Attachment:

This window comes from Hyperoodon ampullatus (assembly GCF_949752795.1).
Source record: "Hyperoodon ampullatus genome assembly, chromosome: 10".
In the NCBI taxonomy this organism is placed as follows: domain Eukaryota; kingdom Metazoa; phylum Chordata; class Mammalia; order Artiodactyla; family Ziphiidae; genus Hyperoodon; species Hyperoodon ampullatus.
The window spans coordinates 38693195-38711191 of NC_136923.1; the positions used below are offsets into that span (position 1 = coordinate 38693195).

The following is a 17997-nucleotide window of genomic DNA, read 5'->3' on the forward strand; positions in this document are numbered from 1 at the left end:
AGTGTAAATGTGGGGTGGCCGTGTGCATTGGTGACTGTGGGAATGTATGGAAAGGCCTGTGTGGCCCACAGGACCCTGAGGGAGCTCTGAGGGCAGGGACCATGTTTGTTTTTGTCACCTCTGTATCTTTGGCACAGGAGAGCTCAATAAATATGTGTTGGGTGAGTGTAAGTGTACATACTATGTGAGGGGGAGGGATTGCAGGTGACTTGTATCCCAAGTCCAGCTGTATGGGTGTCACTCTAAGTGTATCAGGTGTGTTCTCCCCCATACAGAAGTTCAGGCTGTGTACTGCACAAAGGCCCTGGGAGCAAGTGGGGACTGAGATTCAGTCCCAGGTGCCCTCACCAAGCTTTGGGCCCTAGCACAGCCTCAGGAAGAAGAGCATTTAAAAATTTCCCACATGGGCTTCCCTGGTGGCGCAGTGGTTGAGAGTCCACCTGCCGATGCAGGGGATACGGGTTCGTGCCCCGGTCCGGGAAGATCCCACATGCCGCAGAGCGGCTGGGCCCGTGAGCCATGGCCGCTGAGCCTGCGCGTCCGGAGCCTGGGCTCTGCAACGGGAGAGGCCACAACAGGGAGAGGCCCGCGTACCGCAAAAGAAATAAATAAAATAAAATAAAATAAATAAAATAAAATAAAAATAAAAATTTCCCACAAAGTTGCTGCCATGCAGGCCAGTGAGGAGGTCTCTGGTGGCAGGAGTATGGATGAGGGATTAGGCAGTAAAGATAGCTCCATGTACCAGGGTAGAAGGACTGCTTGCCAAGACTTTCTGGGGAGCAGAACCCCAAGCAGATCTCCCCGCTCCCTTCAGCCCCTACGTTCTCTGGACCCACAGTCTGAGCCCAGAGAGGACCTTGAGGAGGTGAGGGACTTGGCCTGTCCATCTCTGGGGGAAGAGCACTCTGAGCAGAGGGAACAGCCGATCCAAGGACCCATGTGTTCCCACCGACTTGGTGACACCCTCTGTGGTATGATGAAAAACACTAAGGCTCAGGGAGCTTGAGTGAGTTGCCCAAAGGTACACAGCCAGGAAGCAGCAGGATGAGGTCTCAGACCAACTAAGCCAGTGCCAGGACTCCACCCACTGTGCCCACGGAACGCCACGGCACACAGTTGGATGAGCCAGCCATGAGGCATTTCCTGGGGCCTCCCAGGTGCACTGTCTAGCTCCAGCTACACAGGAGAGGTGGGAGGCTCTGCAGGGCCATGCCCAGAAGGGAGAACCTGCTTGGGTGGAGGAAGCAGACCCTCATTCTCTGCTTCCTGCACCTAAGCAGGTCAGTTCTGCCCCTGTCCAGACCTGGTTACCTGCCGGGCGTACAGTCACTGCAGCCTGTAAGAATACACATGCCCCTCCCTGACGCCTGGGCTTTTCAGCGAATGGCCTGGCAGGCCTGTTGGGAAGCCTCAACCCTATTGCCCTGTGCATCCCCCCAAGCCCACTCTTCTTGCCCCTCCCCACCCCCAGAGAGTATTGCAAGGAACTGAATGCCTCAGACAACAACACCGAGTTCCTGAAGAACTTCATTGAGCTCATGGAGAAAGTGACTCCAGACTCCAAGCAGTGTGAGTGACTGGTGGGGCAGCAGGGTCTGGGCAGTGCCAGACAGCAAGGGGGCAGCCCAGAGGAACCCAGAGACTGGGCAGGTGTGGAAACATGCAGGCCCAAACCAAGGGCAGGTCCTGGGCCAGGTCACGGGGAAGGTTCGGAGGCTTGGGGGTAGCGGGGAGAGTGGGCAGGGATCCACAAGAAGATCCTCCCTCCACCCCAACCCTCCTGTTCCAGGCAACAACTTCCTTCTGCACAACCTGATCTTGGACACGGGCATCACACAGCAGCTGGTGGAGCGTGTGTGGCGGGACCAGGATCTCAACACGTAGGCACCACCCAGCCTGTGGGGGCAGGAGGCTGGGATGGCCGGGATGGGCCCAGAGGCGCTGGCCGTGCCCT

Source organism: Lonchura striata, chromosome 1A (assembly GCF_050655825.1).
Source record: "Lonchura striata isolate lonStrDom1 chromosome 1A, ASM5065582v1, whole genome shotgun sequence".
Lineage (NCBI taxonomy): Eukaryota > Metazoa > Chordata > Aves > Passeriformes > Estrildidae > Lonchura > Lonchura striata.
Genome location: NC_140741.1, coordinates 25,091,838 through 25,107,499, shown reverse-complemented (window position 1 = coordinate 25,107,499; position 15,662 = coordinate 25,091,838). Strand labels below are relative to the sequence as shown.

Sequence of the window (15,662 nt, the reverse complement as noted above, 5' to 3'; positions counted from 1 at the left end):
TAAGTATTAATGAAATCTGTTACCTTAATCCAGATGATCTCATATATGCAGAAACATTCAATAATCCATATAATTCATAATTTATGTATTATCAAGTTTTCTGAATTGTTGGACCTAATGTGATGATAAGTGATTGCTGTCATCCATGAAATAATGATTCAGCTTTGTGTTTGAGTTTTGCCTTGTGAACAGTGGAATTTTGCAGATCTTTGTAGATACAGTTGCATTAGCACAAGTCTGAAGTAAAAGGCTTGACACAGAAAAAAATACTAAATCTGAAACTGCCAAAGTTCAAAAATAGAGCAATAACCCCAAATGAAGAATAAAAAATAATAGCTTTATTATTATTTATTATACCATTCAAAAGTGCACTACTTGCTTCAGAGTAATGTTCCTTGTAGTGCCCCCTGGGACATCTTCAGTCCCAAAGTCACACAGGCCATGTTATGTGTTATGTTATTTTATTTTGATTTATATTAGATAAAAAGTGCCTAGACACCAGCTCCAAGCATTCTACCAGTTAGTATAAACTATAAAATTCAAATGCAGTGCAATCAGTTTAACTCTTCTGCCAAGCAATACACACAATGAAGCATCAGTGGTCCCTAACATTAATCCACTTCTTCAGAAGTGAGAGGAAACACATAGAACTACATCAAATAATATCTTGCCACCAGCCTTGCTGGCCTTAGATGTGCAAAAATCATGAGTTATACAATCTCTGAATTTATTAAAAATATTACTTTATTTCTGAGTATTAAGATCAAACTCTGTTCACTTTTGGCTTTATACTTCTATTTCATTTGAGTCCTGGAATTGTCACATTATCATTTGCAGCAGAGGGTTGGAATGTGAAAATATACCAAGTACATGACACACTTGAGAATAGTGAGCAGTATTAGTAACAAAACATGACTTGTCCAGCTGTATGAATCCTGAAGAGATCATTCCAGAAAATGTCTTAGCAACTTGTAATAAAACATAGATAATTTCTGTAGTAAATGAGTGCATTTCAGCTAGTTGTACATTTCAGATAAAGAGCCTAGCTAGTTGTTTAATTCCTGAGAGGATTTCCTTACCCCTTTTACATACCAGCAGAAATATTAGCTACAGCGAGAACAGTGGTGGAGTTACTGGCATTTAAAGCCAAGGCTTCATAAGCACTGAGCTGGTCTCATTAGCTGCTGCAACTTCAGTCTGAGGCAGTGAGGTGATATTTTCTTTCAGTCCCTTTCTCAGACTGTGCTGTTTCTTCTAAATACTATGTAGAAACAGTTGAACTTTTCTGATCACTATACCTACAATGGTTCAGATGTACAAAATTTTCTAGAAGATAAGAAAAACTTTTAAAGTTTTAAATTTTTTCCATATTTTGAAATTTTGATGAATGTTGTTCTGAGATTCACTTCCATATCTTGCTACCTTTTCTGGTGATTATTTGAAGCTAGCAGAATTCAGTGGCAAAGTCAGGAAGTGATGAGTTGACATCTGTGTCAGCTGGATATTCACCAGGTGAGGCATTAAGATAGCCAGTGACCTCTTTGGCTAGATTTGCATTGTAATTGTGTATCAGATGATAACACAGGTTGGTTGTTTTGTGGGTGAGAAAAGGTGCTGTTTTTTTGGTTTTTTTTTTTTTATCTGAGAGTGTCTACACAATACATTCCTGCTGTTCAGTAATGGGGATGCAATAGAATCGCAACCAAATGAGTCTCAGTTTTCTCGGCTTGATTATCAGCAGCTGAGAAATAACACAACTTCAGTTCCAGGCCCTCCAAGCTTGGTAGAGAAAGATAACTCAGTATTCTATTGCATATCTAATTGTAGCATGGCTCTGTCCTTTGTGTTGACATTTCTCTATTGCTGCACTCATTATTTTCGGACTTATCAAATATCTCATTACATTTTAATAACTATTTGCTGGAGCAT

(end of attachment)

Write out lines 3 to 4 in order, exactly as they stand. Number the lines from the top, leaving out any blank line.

In the NCBI taxonomy this organism is placed as follows: domain Eukaryota; kingdom Metazoa; phylum Chordata; class Mammalia; order Artiodactyla; family Ziphiidae; genus Hyperoodon; species Hyperoodon ampullatus.
The window spans coordinates 38693195-38711191 of NC_136923.1; the positions used below are offsets into that span (position 1 = coordinate 38693195).